Biblical Archaeology Review 34:6, November/December 2008

Inside, Outside: Where Did the Early Israelites Come From?

By Anson F. Rainey

Before they settled in the hill country of Canaan, where did the earliest Israelites come from and what was the nature of their society?

The Bible is very clear. They were pastoral nomads who came from east of the Jordan. Much of the scholarship of the last part of the 20th century, however, has reached a far different conclusion. One might almost describe it as diametrically opposed to the Biblical account. According to this scholarship, the Israelites were originally Canaanites fleeing from the city-states of the coastal plain west of the hill country.

On one thing all scholars agree: In the period archaeologists call Iron Age I, from about 1200 to 1000 B.C.E., approximately 300 new settlements sprang up in the central hill country of Canaan that runs through the land like a spine from north to south. Almost everyone also agrees that these were the early Israelites settling down. The famous hieroglyphic text known as the Merneptah Stele, which dates to about 1205 B.C.E., refers to “Israel” at this time as a people (not a country or nation) probably located in Transjordan.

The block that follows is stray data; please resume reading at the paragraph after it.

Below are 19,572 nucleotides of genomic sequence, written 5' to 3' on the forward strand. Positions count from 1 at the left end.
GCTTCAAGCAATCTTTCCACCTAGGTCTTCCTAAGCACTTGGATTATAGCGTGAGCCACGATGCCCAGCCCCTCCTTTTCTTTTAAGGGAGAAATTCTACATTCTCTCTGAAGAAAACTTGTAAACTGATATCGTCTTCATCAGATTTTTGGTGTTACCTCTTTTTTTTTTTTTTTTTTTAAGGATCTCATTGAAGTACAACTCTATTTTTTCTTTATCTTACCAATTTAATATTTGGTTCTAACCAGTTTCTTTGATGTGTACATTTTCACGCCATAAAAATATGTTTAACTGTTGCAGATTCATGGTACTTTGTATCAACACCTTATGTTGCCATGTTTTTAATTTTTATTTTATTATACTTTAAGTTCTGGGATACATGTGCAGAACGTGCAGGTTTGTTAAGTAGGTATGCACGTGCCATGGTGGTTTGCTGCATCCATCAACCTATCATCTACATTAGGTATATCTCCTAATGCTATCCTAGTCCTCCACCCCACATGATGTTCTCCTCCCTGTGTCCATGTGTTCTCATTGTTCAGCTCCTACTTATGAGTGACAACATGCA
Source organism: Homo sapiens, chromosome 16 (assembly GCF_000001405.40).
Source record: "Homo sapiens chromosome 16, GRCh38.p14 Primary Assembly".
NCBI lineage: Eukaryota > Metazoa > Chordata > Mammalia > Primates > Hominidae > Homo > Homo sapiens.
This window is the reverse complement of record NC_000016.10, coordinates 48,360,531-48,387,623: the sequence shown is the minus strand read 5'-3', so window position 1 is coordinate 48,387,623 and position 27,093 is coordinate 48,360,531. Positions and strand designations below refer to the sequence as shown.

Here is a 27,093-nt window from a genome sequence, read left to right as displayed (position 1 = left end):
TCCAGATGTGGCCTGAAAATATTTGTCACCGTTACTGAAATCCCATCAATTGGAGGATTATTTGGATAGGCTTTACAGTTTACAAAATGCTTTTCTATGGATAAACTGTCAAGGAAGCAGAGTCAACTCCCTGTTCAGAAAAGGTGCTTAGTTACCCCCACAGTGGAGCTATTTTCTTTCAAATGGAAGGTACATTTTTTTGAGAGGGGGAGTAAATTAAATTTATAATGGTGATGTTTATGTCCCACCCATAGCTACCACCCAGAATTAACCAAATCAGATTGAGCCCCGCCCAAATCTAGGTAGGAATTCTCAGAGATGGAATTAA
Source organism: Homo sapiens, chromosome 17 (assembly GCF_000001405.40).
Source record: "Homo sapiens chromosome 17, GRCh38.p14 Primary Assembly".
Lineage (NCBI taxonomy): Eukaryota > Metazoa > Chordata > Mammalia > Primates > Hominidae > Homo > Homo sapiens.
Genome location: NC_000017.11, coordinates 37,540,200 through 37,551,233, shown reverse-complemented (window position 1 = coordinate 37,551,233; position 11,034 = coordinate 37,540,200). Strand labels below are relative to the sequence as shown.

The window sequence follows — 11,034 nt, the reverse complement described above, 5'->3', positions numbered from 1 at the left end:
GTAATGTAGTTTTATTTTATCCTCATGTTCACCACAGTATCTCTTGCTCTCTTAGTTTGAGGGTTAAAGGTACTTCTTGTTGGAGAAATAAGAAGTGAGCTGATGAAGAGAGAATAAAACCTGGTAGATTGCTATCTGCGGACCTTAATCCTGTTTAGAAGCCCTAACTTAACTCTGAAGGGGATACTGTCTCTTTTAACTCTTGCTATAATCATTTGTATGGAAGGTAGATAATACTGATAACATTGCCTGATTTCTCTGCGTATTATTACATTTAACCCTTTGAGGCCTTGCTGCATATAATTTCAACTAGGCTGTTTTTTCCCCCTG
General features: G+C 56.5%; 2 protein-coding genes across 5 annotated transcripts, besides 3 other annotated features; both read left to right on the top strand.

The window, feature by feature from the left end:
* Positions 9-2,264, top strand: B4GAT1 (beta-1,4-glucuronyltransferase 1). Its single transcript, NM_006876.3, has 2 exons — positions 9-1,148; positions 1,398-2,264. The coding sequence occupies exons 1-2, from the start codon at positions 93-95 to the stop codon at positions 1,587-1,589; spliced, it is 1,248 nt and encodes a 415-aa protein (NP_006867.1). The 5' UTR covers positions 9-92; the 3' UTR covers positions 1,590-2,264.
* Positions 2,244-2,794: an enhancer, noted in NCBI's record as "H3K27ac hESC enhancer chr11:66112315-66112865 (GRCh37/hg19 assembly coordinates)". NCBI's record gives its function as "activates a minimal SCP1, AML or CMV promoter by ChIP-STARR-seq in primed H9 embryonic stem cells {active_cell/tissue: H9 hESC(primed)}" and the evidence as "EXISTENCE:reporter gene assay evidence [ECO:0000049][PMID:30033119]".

According to the Bible, Abram (later Abraham), the first Hebrew, was born in Ur, a city far east of the Jordan. Then the family “set out ... for the land of Canaan,” though they first sojourned in Haran, a site in the modern “Jezirah” of northeastern Syria (Genesis 11:27–32).

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